A guide to heat shrink tubing
As the name suggests, Fluorotherm’s heat shrink tubing is a thermoplastic tube that constricts (i.e., shrinks) when exposed to high temperatures. The aptly named component protects the sensitive parts of mechanisms, and it is most commonly used around individual wires or even bundles of them.
Thanks to the versatility and ease of use of heat shrink tubing, there are a number of benefits, such as a smooth and neat appearance, improved wire organization, water defensiveness, chemical resistance, enhanced structural support, and more.
However, tradespeople, retailers, and others who may purchase such tubing need to ensure they buy from the highest quality manufacturers in order to ensure the best, most reliable results.
High-Quality Tubing for Lasting Results
The company offers FEP (a copolymer of TFE) 1:3:1 shrink ratio tubing alongside FEP roll covers.
In these sizes, FEP is the most effective (and, thus, popular) heat shrink tubing product on the planet. It offers a snug, protective cover for metal and other objects that may be exposed to aggressive environments consisting of damaging chemicals, impacts, or corrosion.
The widespread usage of FEP heat shrink tubing over PFA or PTFE models is all due to how its shrink temperature is cooler than that of other manufacturing materials. Not to mention the ease of installation.
Selecting The Correct Size
Heat shrink tubing is only effective if it's the perfect size for the intended application.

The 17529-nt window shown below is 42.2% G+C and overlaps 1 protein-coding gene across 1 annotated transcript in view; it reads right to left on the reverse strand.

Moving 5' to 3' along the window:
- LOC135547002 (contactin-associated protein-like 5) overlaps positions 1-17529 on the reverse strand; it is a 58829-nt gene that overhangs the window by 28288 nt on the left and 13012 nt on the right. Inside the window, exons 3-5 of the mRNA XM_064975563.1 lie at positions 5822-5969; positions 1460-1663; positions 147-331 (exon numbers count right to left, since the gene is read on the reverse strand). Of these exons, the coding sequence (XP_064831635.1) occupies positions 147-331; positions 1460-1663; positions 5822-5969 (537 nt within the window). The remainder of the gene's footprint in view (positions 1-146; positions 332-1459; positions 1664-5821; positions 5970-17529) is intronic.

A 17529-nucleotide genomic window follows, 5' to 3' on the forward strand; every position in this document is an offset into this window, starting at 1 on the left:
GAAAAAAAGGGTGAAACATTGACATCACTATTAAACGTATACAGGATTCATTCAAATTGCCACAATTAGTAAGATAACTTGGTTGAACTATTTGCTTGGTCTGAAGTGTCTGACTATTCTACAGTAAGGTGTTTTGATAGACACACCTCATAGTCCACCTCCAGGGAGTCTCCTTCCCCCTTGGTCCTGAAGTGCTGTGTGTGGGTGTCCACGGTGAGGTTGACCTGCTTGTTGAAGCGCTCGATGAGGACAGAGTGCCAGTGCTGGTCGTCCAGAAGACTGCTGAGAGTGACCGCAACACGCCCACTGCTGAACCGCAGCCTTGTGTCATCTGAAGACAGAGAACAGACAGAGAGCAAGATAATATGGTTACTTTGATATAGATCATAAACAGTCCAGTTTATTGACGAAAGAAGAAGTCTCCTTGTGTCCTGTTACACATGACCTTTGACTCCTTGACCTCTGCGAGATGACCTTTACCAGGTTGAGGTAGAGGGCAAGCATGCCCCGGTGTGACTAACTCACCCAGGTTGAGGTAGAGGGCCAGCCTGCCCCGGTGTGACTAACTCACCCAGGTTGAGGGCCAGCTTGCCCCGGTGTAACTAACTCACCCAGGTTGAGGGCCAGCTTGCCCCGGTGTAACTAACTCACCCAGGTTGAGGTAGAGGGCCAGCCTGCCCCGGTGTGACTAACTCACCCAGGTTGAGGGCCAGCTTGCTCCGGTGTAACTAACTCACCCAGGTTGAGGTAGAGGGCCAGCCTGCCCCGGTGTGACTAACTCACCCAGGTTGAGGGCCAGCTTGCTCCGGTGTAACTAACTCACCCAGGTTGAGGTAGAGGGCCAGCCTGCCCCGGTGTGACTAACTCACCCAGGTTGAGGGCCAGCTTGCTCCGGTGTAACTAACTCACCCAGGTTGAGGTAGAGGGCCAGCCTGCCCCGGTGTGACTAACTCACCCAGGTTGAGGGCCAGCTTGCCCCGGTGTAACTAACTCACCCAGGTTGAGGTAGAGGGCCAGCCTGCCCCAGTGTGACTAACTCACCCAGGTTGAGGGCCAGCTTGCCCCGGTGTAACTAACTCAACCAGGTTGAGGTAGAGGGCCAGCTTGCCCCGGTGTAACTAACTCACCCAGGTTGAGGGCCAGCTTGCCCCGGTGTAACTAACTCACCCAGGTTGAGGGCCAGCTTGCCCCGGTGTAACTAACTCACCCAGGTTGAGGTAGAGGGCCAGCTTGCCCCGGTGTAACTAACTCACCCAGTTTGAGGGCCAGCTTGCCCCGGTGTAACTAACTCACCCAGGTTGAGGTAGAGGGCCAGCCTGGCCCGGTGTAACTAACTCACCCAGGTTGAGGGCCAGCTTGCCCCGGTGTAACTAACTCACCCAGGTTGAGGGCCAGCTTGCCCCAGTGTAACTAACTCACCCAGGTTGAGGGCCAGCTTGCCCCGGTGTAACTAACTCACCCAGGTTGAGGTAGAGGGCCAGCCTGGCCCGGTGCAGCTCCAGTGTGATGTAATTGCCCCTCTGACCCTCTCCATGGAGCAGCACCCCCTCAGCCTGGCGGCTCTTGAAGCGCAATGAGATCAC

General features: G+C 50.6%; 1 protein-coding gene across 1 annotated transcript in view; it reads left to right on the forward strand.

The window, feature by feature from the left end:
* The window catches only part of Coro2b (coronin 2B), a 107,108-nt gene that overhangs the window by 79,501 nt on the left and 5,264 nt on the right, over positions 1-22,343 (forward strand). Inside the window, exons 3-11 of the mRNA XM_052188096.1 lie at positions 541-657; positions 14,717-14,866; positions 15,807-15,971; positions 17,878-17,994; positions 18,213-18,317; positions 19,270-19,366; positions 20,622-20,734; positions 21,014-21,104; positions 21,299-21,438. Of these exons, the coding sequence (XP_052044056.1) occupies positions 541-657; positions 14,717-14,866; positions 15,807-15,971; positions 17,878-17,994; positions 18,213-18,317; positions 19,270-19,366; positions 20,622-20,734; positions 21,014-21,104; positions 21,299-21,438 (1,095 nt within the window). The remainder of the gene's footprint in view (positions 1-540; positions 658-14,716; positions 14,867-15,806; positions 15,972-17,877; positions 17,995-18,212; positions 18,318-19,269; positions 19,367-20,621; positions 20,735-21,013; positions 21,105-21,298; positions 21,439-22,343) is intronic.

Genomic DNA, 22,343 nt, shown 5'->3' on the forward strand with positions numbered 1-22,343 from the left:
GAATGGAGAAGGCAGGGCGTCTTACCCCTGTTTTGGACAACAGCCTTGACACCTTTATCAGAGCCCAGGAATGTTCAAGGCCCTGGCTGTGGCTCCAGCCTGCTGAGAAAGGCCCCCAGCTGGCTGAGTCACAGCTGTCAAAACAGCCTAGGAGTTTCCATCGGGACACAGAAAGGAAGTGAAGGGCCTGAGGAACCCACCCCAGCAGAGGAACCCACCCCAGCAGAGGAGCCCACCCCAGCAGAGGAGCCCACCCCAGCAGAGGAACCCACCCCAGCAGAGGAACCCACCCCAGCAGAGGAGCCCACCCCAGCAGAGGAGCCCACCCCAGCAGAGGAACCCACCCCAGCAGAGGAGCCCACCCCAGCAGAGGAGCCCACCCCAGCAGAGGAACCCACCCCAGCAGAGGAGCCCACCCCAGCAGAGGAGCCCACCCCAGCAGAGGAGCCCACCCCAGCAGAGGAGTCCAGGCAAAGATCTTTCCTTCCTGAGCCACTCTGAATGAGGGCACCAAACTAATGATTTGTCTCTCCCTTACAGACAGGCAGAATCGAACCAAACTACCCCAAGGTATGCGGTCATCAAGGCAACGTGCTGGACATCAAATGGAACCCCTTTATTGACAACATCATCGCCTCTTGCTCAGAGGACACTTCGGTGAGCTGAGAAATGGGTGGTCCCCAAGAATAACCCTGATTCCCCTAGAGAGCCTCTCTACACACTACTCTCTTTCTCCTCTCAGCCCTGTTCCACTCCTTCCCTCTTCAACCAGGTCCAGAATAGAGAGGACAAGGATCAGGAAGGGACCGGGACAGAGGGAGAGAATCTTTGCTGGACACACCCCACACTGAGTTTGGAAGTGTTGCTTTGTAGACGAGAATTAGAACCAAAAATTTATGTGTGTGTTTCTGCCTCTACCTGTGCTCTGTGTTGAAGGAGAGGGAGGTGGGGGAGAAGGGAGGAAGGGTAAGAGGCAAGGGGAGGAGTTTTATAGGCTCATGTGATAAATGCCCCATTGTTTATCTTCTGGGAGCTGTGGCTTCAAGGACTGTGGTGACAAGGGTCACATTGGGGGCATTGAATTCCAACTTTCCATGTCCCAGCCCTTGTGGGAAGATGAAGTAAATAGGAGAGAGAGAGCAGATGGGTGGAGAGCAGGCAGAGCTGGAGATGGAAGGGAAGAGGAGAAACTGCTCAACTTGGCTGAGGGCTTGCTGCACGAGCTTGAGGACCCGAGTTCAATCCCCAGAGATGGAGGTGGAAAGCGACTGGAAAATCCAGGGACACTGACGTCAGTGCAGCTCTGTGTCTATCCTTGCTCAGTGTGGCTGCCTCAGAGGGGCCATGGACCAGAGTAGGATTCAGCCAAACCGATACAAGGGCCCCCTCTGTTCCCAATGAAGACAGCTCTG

Experts in the field state the size should be chosen based on the nearest size smaller than the largest measurement of the end-use product.
In other words, when expanded, the tubing should be big enough so the largest dimension of the soon-to-be-covered product can fit inside. That way, the smallest size of the product will still be adequately covered once shrunk.
In some cases, though, sizes can overlap (i.e., two sizes could work for the same application).
When to Use Heat Shrink Tubing
According to the manufacturers, heat shrink tubing can be utilized in the following ways:
- Protective covers in corrosive settings
- Protection from abrasion in hydraulic hoses and couplings
- Light duty bearings
- Jacketing cables
- Roll covers
- Covering temperature probes or heat exchangers
- Anti-fouling barrier on industrial paint, chemical, and food equipment
- Shields for electrical terminals and connections
- Insulation atop wire bundles
- Protective cover for identification markings
- Chafing sleeves or covers for wood, metal, and plastic parts
Before attempting to use and heat shrink tubing, individuals must be sure to note the shrinking temperatures.
Shrinking and Melting Temperatures
The FEP-constructed heat shrink tubing has a shrink temperature of 177 degrees Celsius (350 degrees Fahrenheit). Its melt temperature runs between 275 degrees Celsius and 295 degrees Celsius (525 degrees Fahrenheit and 563 degrees Fahrenheit).
The copolymer product also boasts a maximum service temperature of precisely 288 degrees Celsius (550 degrees Fahrenheit).
Uniform heat application is imperative to prevent the tubing from wrinkling or melting.
Tradespeople can use a heat gun or even a hairdryer to shrink the tube, rotating the part throughout the process to ensure uniformity.